Kurtz and Rather had this exchange around that time;
KURTZ: Do you think now that we are headed into an era of more serious and sober news, as opposed to you know, the devoting lots of air time to sharks and Tom and Nicole and stories of that kind, or, three months from now, six months from now, as this story ebbs and flows, will we slip back into covering mini-scandals and celebrities and some of the lighter fair in the news business?
RATHER: Well, it is a key question. I wish I had the answer to it, Howie. I hope, and I honestly do believe that for a long period now there will be rethink among American journalists, in particular those who have some television, about concentrating more on serious news.
But I've thought that any number of times before, for example, in the wake of the Gulf War, I thought there would be a re-emphasis on foreign coverage. There wasn't. I thought there would be a sort of return to our journalistic base camp of trying to report more about things that are important, perhaps at the expense of things that are interesting, like celebrity news.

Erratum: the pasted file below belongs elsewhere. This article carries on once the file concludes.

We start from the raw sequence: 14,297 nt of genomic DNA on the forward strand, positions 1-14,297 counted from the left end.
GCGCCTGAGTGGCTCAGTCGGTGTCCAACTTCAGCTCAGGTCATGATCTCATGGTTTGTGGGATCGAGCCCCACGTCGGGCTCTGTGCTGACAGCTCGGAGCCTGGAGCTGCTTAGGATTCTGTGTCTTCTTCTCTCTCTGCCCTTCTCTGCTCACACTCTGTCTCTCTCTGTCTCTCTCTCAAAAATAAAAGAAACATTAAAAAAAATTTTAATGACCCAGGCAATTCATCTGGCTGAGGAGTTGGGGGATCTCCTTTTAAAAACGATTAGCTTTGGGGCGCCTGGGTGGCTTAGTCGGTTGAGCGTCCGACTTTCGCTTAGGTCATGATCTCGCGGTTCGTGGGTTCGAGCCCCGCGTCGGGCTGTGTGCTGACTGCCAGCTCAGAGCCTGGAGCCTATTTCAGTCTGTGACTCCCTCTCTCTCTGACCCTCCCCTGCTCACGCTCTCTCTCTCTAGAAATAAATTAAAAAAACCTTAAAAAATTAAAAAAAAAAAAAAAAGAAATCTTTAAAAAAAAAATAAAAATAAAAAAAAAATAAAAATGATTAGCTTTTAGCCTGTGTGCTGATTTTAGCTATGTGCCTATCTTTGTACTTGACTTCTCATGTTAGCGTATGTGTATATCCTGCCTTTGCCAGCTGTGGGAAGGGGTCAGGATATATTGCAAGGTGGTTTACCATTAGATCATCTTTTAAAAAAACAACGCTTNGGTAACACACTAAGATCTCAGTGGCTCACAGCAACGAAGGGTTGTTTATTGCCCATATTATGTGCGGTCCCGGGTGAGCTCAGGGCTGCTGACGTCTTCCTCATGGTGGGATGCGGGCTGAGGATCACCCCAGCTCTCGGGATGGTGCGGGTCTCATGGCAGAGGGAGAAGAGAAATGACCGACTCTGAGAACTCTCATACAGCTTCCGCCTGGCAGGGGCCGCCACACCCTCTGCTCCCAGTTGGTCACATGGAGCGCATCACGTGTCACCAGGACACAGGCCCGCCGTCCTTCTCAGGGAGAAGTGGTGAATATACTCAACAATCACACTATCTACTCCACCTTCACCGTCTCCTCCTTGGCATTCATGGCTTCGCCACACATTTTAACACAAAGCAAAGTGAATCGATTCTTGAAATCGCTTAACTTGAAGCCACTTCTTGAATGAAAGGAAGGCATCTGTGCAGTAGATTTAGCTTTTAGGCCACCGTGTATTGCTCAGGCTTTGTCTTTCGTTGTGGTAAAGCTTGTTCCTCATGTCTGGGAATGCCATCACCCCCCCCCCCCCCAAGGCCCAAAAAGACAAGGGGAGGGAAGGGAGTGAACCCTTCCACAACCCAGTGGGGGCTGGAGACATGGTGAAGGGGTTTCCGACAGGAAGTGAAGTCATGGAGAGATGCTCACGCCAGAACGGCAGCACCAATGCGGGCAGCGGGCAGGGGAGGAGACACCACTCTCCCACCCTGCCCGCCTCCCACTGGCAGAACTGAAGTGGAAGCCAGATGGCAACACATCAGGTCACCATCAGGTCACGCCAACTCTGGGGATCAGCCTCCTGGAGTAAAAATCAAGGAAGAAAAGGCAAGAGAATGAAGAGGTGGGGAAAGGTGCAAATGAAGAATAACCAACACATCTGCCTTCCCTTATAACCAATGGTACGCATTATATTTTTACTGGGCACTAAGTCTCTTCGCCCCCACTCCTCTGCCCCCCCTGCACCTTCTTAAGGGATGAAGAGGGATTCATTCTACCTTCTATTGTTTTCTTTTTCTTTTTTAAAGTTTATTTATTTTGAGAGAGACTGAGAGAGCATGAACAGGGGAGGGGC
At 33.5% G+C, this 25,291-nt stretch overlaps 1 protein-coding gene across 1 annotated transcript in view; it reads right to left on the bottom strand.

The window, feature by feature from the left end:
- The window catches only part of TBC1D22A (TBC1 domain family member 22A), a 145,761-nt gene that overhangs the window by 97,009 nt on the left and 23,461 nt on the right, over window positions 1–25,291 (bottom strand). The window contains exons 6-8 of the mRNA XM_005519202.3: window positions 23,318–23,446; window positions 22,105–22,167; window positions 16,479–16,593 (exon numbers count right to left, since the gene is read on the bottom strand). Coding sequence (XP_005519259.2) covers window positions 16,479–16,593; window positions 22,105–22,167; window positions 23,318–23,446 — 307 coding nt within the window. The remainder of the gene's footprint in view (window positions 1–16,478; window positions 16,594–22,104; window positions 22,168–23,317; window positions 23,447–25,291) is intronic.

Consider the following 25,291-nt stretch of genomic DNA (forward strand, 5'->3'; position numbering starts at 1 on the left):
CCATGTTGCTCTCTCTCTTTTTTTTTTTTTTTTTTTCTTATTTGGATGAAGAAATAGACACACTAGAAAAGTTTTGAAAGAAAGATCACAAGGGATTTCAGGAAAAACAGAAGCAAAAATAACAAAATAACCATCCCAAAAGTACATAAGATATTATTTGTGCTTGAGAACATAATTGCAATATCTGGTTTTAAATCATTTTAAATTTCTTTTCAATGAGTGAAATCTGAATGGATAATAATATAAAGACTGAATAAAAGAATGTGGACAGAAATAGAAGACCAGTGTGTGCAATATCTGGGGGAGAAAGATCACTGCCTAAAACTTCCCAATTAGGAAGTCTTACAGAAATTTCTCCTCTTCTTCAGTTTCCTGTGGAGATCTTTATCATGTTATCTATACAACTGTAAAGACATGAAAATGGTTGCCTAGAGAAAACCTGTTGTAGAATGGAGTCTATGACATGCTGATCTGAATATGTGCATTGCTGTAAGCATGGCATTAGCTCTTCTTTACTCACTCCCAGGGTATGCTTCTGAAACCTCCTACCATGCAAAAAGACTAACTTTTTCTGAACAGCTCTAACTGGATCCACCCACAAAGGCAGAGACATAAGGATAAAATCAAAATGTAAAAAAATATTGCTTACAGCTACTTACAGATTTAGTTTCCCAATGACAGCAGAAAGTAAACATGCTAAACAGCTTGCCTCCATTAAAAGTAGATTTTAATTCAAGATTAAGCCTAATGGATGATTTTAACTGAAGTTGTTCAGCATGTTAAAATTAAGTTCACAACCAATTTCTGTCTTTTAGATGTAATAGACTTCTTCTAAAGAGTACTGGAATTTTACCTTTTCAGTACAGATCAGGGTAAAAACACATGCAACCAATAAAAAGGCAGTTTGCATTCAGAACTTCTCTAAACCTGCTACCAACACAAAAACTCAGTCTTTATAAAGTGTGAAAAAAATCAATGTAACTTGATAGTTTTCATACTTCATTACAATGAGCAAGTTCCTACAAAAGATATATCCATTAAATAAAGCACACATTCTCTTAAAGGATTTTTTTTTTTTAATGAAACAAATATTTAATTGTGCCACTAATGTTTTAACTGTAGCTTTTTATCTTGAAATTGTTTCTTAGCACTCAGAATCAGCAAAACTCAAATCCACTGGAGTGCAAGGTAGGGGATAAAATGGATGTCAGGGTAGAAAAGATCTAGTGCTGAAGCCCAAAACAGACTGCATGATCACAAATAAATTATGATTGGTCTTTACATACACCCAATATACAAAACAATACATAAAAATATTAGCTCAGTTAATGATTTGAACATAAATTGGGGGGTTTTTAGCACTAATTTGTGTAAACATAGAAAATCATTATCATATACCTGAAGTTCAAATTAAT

And I was wrong then. So I am really reluctant to make a prediction. But I think, given the seriousness of what's happened here, that for at least the short and medium range future that there will be a re-emphasis on more serious news coverage. I certainly hope so.
KURTZ: It does have the feel of a major league wake up call. Given the very widespread and low opinion of the news business, particularly in the last 10 or 15 years, why do you think that in a recent Pew Research Poll, 89 percent gave positive marks for the media for their coverage of this tragedy over the last couple of weeks. Why the shift?
RATHER: I hope it's because the coverage was pretty good. Mind you, I think we deserved what we got in the preceding 10 or 15 years, and I do not exempt myself from that criticism. I think the public was right on point.
But when this story broke, I mean, what journalist could not say, man, this is really serious for my country, and for that matter, for the world, and I want to get out and do a really responsible job. And even those journalistic entities who had strayed very far from what I consider to be the best journalism pulled themselves together. So I think it must be that the public looked, and they listened, and even though we made mistakes, saw how hard we were trying and felt that we did a pretty good job.
CNN just spent 22 minutes at a live press conference about a shark attack.